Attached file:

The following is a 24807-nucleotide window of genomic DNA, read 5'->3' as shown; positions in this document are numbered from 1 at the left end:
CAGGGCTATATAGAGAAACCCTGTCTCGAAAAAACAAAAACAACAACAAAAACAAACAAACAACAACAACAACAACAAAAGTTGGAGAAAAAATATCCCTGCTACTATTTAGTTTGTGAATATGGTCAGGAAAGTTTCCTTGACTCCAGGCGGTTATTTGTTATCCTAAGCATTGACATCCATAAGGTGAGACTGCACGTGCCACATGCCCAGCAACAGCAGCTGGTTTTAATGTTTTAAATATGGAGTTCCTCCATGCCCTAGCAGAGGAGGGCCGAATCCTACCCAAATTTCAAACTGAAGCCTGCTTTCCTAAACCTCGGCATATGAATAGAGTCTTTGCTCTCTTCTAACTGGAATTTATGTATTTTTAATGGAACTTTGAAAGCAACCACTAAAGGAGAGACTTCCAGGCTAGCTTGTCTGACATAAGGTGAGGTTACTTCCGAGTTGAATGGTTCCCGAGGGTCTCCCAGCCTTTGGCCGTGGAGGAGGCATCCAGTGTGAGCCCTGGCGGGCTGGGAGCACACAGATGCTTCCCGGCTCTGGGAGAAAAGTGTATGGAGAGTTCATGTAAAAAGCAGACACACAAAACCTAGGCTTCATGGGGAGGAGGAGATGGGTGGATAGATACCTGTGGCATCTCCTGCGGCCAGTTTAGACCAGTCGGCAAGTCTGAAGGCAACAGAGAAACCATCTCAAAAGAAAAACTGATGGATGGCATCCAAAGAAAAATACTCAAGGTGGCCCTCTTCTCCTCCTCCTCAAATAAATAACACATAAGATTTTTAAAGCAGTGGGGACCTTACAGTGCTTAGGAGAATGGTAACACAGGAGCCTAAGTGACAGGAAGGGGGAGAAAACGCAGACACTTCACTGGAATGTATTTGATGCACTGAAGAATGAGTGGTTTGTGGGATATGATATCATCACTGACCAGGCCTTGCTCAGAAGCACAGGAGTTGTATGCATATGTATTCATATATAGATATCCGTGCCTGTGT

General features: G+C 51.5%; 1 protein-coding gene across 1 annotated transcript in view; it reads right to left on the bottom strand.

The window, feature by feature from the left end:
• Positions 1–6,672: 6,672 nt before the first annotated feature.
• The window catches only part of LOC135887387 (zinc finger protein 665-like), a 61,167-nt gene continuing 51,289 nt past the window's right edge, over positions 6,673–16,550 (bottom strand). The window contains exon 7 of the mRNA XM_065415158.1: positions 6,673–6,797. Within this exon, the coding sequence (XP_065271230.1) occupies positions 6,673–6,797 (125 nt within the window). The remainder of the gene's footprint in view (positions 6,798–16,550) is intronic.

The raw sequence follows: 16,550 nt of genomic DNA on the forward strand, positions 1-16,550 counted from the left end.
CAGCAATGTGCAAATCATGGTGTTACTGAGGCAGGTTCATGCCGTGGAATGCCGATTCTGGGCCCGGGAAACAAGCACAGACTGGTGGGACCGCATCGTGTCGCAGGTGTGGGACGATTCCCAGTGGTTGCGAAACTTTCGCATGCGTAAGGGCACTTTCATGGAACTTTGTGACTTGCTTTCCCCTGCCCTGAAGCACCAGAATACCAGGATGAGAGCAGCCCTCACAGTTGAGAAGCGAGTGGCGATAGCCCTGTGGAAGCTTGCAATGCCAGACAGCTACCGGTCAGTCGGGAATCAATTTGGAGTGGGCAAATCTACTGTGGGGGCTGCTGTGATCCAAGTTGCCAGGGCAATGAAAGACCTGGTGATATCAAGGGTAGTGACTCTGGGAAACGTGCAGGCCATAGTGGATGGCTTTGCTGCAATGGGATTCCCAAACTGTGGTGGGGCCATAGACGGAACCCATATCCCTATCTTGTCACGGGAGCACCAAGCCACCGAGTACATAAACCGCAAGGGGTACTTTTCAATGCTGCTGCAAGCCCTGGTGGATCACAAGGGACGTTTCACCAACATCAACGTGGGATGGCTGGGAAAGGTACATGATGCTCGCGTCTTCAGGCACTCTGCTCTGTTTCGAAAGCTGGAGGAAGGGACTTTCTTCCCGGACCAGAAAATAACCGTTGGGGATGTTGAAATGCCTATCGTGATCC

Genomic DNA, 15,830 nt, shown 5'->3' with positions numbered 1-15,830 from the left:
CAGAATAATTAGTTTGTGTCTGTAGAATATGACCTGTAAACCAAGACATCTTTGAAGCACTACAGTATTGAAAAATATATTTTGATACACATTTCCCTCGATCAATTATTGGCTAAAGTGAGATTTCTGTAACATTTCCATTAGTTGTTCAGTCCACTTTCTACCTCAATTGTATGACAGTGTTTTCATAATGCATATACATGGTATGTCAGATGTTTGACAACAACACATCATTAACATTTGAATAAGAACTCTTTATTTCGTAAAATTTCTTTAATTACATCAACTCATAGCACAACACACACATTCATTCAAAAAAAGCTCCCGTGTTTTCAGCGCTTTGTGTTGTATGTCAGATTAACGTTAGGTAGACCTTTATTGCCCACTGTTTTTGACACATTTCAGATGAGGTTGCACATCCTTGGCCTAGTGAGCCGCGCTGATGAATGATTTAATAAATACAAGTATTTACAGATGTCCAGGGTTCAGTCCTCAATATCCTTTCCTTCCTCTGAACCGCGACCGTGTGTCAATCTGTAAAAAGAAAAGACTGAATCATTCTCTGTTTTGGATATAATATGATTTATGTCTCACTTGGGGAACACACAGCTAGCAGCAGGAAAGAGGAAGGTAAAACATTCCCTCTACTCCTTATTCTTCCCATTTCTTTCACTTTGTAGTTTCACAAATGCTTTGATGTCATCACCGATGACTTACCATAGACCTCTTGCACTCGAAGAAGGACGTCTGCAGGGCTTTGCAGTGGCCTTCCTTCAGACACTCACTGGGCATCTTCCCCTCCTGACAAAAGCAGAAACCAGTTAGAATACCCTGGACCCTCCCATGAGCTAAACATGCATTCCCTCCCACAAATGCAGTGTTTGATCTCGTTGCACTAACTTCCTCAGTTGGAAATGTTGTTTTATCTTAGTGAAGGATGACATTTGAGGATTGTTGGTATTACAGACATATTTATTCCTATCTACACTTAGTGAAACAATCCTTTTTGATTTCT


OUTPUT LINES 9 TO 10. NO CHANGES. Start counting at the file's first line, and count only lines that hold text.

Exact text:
Genomic DNA, 15,830 nt, shown 5'->3' with positions numbered 1-15,830 from the left:
CAGAATAATTAGTTTGTGTCTGTAGAATATGACCTGTAAACCAAGACATCTTTGAAGCACTACAGTATTGAAAAATATATTTTGATACACATTTCCCTCGATCAATTATTGGCTAAAGTGAGATTTCTGTAACATTTCCATTAGTTGTTCAGTCCACTTTCTACCTCAATTGTATGACAGTGTTTTCATAATGCATATACATGGTATGTCAGATGTTTGACAACAACACATCATTAACATTTGAATAAGAACTCTTTATTTCGTAAAATTTCTTTAATTACATCAACTCATAGCACAACACACACATTCATTCAAAAAAAGCTCCCGTGTTTTCAGCGCTTTGTGTTGTATGTCAGATTAACGTTAGGTAGACCTTTATTGCCCACTGTTTTTGACACATTTCAGATGAGGTTGCACATCCTTGGCCTAGTGAGCCGCGCTGATGAATGATTTAATAAATACAAGTATTTACAGATGTCCAGGGTTCAGTCCTCAATATCCTTTCCTTCCTCTGAACCGCGACCGTGTGTCAATCTGTAAAAAGAAAAGACTGAATCATTCTCTGTTTTGGATATAATATGATTTATGTCTCACTTGGGGAACACACAGCTAGCAGCAGGAAAGAGGAAGGTAAAACATTCCCTCTACTCCTTATTCTTCCCATTTCTTTCACTTTGTAGTTTCACAAATGCTTTGATGTCATCACCGATGACTTACCATAGACCTCTTGCACTCGAAGAAGGACGTCTGCAGGGCTTTGCAGTGGCCTTCCTTCAGACACTCACTGGGCATCTTCCCCTCCTGACAAAAGCAGAAACCAGTTAGAATACCCTGGACCCTCCCATGAGCTAAACATGCATTCCCTCCCACAAATGCAGTGTTTGATCTCGTTGCACTAACTTCCTCAGTTGGAAATGTTGTTTTATCTTAGTGAAGGATGACATTTGAGGATTGTTGGTATTACAGACATATTTATTCCTATCTACACTTAGTGAAACAATCCTTTTTGATTTCT